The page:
On a global level there are several successes, but also many challenges where greater effort is needed.

For example, we are within global reach of the overarching goal of reducing extreme poverty (proportion living on less than $1.25 per day) by half.

Primary school enrolment is at least 90 per cent in all but two regions of the world.

The gender parity index in primary education is 95 per cent or higher in six of the 10 regions, including the most populous ones.

As for eradicating disease, the number of deaths from measles fell from over 750,000 in 2000 to less than 250,000 in 2006, and about 80 per cent of children in developing countries now receive a measles vaccine.

The number of Aids and Aids-related deaths fell from 2.2 million in 2005 to 2.0 million in 2007, and the number of people newly infected declined from 3.0 million in 2001 to 2.7 million in 2007.

The campaign for malaria prevention is also expanding, with widespread increases in insecticide-treated net use among children under five in sub-Saharan Africa, in 16 out of 20 countries, use has at least tripled since around 2000.

The incidence of tuberculosis is expected to be halted and begin to decline before the target date of 2015.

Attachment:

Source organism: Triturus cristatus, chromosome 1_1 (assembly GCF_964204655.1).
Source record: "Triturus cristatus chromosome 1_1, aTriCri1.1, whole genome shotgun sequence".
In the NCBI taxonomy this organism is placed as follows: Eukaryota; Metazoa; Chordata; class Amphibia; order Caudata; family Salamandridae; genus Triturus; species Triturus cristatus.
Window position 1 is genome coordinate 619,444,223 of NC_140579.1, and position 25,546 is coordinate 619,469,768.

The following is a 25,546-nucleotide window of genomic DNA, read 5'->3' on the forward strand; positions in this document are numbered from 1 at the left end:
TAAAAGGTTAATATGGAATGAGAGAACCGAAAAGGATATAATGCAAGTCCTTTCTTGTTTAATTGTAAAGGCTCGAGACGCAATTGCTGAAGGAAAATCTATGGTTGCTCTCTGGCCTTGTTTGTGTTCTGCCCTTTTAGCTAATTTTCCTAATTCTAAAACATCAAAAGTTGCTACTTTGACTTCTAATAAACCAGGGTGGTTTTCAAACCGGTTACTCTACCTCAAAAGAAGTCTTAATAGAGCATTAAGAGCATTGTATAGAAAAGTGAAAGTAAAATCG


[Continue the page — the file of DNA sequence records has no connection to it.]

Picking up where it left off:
Also, some 1.6 billion people have gained access to safe drinking water since 1990.

Which of the goals may not be met?

Poverty remains a growing challenge in Africa [EPA]

Poverty is one of the goals and targets which are likely to be missed unless additional, strengthened or corrective action is taken urgently.

The proportion of people in sub-Saharan Africa living on less than $1 per day is unlikely to be reduced by the target of one-half.

About one quarter of all children in developing countries are considered to be underweight and are at risk of having a future blighted by the long-term effects of undernourishment.

Of the 113 countries that failed to achieve gender parity in both primary and secondary school enrolment by the target date of 2005, only 18 are likely to achieve the goal by 2015.

Almost two thirds of employed women in the developing world are in vulnerable jobs as own-account or unpaid family workers.